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Forty years of reggae roots coming to Whitehorse

When Clinton Fearon was a boy growing up in rural Jamaica, he didn't have a lot of money, but he had a freedom and quality of life many would envy.

When Clinton Fearon was a boy growing up in rural Jamaica, he didn’t have a lot of money, but he had a freedom and quality of life many would envy.

Fruit was free for the picking, and he and his friends would run barefoot through the forest with hardly a care.

“It was rough. Nothing like here,” Fearon said from his current home in Seattle.

“It was rough but sweet in the same breath. At the time I didn’t know how sweet it was.

There were challenges, to be sure, but Fearon was always able to overcome them with a quiet simplicity. When the reggae music of the Skatalites captured his heart, he couldn’t afford to buy a guitar.

“It was really something to watch the Skatalines do their thing and see how much fun they was having. It had a great impact on me, but I couldn’t buy myself an instrument. I couldn’t buy myself a guitar so I made me one,” he said.

Building a guitar from hand is an impressive feat, but consider also that in rural Jamaica, proper tools were as scarce as proper instruments. So Fearon made those, too.

The neck was carved from cedar, with a plastic top cover. He used a six-inch nail as a chisel and broken glass to shave it down smooth.

That hand-made guitar gave birth to a 40-year career as a reggae musician, and on March 30 Fearon brings that career to Whitehorse.

He’s never been this far north before, and while he’ll be playing music in a territory that’s about as far from Jamaica’s balmy beaches as one can get, his childhood on the island won’t be far away. Its influence is clear in his music.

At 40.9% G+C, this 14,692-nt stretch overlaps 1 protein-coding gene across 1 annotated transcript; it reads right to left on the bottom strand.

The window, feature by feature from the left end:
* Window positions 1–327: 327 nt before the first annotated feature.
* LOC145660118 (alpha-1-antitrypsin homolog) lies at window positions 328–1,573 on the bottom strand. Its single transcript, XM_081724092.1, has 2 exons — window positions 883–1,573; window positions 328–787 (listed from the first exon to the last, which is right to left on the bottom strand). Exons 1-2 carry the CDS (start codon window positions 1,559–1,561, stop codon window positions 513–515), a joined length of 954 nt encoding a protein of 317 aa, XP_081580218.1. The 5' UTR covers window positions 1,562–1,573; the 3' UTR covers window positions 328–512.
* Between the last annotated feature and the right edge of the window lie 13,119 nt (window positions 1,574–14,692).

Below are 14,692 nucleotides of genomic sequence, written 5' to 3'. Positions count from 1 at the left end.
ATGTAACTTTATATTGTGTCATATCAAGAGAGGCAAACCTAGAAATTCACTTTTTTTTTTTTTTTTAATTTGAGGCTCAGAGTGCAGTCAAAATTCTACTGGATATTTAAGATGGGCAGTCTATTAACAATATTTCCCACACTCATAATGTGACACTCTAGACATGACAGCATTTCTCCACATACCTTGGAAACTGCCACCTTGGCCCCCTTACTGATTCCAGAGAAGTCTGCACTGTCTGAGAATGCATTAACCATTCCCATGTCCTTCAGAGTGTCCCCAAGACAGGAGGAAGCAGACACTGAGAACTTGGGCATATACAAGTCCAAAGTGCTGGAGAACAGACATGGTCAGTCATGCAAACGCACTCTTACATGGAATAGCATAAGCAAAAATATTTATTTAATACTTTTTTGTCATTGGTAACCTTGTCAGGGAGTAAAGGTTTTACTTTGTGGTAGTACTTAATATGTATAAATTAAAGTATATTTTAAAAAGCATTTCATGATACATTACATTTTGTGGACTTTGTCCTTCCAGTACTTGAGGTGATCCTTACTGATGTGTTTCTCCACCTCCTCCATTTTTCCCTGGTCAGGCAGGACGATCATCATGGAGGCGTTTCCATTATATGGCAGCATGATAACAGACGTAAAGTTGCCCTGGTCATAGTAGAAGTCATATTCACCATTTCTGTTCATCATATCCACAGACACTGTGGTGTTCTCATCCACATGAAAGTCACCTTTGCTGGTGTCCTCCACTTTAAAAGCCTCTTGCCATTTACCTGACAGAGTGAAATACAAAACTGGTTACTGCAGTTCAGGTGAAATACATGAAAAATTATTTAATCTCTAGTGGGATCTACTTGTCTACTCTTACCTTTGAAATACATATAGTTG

“I realized how important people are. When I was around eight, it was just my dad and I. Sometimes I wouldn’t see another person for a couple of weeks except for my dad. I learned to respect nature and people, no matter where they’re from,” he said.

When he was in his mid-teens, Fearon moved to the capital, Kingston, and experienced culture shock for the first time. Mangos that his friends once used as toys now had to be bought from grocery stores. Life was different in the big city, but with the changes came exposure to something that would shape Fearon’s life forever.

When he was 11, Fearon was drafted into the local choir.

“Dad and I used to go to Adventist Church and one day the choir master asked Dad if I’d be interested in doing some singing,” he said.

The choirmaster pushed Fearon hard.

“She gave me the drill, you know? She gave me a part to sing all by myself right off the bat, and I didn’t like her for that. But when I think back later, I think she saw some potential in trying to get me out of my shell. When I reckon back, I see ‘Oh, that’s what she was doing,’ and I give thanks for all of it.”

Fearon moved to Seattle in 1987 for work, and had planned on splitting his time between the U.S. and Canada. But when a band member ran into difficulties with U.S. customs, Fearon decided to make the move to Seattle permanent.

In 2008, Fearon connected with Simon Schachner, and the two have been working together frequently ever since.

“This will be my 16th show with Clinton,” Schachner said. He first met Fearon while doing a Canada World Youth placement at a community radio station in Nelson, B.C.

He’d been introduced to Fearon’s music through a coworker at the station.

“I played it on my first radio show ever. I saw him play at a festival about two years later, and I said, “Hey, I know your friend in Nelson, can I arrange an interview?” Schachner said.

“Every time I saw him in concert I’d go talk to him at the break. Eventually the time came for a show in Nanaimo and we went from there. It was more of a political rally and he was totally into it. He really is one of my favourite musicians. He’s right up there with Bob Marley and Peter Tosh. He’s one of the authors of the genre,” Schachner said.

Schachner himself has been living in Whitehorse since 2011, and always wanted to revive his music promotion business. This year he took the plunge, creating the Yukon Reggae Council with fellow reggae fan Edgar Musonda, whom he met on a Canada World Youth exchange.

Fearon’s show at the Jarvis Street Saloon will be their first effort together, but the duo has plans for more shows in the spring before Schachner heads back to Africa for work this summer.

Clinton Fearon takes the stage at 8 p.m. Saturday, March 30 at the Jarvis Street Saloon. Tickets are available at Arts Underground.

Contact Jesse Winter at